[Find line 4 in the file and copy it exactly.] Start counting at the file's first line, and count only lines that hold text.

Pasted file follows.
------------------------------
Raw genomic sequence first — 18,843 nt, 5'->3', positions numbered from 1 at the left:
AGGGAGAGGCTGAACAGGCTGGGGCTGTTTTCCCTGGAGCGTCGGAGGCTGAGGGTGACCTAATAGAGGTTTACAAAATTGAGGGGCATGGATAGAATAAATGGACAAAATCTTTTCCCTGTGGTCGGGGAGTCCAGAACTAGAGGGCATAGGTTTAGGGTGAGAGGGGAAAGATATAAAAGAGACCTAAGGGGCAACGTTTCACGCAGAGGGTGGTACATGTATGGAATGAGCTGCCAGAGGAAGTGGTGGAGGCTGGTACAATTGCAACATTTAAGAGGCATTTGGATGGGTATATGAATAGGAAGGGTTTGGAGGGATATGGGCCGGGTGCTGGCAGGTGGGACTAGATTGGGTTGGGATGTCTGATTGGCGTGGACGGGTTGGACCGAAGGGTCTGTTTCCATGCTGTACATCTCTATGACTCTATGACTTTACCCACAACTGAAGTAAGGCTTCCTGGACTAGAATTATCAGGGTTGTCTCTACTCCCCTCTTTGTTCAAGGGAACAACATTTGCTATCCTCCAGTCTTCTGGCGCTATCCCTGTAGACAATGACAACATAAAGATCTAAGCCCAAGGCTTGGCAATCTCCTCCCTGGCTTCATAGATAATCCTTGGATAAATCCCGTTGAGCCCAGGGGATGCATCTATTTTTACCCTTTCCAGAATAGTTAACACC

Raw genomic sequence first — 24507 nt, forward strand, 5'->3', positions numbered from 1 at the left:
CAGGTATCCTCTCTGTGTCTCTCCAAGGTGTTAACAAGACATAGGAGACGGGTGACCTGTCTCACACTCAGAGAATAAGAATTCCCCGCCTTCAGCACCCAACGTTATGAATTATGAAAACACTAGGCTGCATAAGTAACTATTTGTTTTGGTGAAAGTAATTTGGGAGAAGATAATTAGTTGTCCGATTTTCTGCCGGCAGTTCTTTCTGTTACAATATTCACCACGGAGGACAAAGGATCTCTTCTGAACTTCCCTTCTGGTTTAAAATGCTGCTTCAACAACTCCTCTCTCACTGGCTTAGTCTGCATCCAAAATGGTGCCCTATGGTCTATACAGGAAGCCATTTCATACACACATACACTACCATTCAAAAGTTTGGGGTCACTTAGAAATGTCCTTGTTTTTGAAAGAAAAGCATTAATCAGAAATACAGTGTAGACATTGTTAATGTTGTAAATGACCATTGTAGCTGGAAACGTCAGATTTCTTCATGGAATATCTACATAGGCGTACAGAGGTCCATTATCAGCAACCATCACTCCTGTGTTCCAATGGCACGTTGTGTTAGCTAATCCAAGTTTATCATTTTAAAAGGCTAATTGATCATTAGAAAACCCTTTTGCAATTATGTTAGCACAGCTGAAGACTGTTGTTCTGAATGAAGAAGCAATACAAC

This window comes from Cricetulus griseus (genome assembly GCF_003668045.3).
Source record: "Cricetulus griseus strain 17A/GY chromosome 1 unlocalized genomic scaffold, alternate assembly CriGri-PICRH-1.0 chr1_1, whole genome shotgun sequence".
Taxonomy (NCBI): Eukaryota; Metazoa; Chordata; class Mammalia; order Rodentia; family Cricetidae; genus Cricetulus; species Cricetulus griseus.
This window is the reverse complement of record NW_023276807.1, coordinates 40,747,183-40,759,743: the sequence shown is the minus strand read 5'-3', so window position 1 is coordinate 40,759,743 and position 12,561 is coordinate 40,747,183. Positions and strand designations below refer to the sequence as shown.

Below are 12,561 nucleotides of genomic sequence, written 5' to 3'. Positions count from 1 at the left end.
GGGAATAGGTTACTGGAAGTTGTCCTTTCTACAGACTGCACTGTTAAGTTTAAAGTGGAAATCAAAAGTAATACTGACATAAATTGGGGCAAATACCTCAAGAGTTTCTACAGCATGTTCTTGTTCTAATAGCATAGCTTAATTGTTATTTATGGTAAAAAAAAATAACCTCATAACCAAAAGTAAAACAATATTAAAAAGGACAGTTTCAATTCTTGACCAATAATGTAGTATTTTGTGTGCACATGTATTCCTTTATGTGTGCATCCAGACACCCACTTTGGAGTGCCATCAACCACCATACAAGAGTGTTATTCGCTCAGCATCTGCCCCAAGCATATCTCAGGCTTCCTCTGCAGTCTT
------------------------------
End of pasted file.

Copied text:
CAGGTATCCTCTCTGTGTCTCTCCAAGGTGTTAACAAGACATAGGAGACGGGTGACCTGTCTCACACTCAGAGAATAAGAATTCCCCGCCTTCAGCACCCAACGTTATGAATTATGAAAACACTAGGCTGCATAAGTAACTATTTGTTTTGGTGAAAGTAATTTGGGAGAAGATAATTAGTTGTCCGATTTTCTGCCGGCAGTTCTTTCTGTTACAATATTCACCACGGAGGACAAAGGATCTCTTCTGAACTTCCCTTCTGGTTTAAAATGCTGCTTCAACAACTCCTCTCTCACTGGCTTAGTCTGCATCCAAAATGGTGCCCTATGGTCTATACAGGAAGCCATTTCATACACACATACACTACCATTCAAAAGTTTGGGGTCACTTAGAAATGTCCTTGTTTTTGAAAGAAAAGCATTAATCAGAAATACAGTGTAGACATTGTTAATGTTGTAAATGACCATTGTAGCTGGAAACGTCAGATTTCTTCATGGAATATCTACATAGGCGTACAGAGGTCCATTATCAGCAACCATCACTCCTGTGTTCCAATGGCACGTTGTGTTAGCTAATCCAAGTTTATCATTTTAAAAGGCTAATTGATCATTAGAAAACCCTTTTGCAATTATGTTAGCACAGCTGAAGACTGTTGTTCTGAATGAAGAAGCAATACAAC